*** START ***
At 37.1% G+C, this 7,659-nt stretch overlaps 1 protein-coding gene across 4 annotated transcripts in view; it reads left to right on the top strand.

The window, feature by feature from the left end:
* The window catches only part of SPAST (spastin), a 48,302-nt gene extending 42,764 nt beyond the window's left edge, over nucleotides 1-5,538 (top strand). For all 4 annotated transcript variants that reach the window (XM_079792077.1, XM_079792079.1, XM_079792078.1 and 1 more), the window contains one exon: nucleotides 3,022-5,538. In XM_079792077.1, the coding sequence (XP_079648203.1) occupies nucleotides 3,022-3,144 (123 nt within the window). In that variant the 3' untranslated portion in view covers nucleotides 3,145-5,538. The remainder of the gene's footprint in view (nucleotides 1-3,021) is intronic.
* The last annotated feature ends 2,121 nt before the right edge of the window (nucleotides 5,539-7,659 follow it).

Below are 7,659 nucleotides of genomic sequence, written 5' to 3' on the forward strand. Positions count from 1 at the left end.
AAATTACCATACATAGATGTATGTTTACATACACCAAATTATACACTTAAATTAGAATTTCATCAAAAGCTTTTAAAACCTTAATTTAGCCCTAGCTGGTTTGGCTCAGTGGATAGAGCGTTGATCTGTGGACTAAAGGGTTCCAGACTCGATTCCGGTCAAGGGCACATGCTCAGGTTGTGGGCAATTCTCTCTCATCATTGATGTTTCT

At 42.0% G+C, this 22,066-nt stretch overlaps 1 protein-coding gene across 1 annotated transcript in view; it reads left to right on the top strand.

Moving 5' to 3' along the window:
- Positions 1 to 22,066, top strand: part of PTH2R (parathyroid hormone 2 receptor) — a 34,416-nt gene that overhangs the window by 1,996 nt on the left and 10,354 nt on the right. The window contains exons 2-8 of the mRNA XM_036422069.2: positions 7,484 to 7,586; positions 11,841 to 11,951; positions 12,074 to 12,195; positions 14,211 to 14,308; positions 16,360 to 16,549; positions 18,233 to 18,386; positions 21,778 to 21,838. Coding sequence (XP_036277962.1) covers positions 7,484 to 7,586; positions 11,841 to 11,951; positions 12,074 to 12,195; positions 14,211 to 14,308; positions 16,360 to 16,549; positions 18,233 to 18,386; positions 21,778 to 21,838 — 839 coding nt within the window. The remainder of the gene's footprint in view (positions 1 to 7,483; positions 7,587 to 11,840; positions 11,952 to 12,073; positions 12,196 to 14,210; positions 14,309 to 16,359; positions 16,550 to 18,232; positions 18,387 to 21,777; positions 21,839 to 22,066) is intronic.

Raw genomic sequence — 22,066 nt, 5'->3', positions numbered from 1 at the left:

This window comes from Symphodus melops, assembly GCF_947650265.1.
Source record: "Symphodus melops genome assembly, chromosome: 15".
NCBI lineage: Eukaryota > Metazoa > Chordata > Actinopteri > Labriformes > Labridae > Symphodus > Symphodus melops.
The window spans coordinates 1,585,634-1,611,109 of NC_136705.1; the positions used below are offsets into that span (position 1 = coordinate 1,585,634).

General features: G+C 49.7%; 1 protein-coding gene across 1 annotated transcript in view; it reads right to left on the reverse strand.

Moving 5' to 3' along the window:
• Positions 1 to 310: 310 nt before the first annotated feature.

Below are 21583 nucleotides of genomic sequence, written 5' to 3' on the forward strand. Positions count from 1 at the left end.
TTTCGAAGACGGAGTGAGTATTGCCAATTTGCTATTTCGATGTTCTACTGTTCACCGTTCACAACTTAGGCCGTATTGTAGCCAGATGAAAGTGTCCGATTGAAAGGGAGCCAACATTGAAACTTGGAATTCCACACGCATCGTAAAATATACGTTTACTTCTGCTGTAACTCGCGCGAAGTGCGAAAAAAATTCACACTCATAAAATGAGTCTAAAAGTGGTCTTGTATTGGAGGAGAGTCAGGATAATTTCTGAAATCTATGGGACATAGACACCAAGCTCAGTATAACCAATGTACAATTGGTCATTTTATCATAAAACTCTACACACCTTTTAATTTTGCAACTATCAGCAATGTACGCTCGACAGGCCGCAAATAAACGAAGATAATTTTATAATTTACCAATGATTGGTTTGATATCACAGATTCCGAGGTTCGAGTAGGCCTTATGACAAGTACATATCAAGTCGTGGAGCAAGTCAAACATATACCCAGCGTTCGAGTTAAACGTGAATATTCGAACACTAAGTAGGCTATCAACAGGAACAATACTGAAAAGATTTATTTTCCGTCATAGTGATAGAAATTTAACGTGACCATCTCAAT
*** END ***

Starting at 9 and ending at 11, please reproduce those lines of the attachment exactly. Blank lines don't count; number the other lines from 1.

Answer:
- Positions 1 to 22,066, top strand: part of PTH2R (parathyroid hormone 2 receptor) — a 34,416-nt gene that overhangs the window by 1,996 nt on the left and 10,354 nt on the right. The window contains exons 2-8 of the mRNA XM_036422069.2: positions 7,484 to 7,586; positions 11,841 to 11,951; positions 12,074 to 12,195; positions 14,211 to 14,308; positions 16,360 to 16,549; positions 18,233 to 18,386; positions 21,778 to 21,838. Coding sequence (XP_036277962.1) covers positions 7,484 to 7,586; positions 11,841 to 11,951; positions 12,074 to 12,195; positions 14,211 to 14,308; positions 16,360 to 16,549; positions 18,233 to 18,386; positions 21,778 to 21,838 — 839 coding nt within the window. The remainder of the gene's footprint in view (positions 1 to 7,483; positions 7,587 to 11,840; positions 11,952 to 12,073; positions 12,196 to 14,210; positions 14,309 to 16,359; positions 16,550 to 18,232; positions 18,387 to 21,777; positions 21,839 to 22,066) is intronic.

Raw genomic sequence — 22,066 nt, 5'->3', positions numbered from 1 at the left:

This window comes from Symphodus melops, assembly GCF_947650265.1.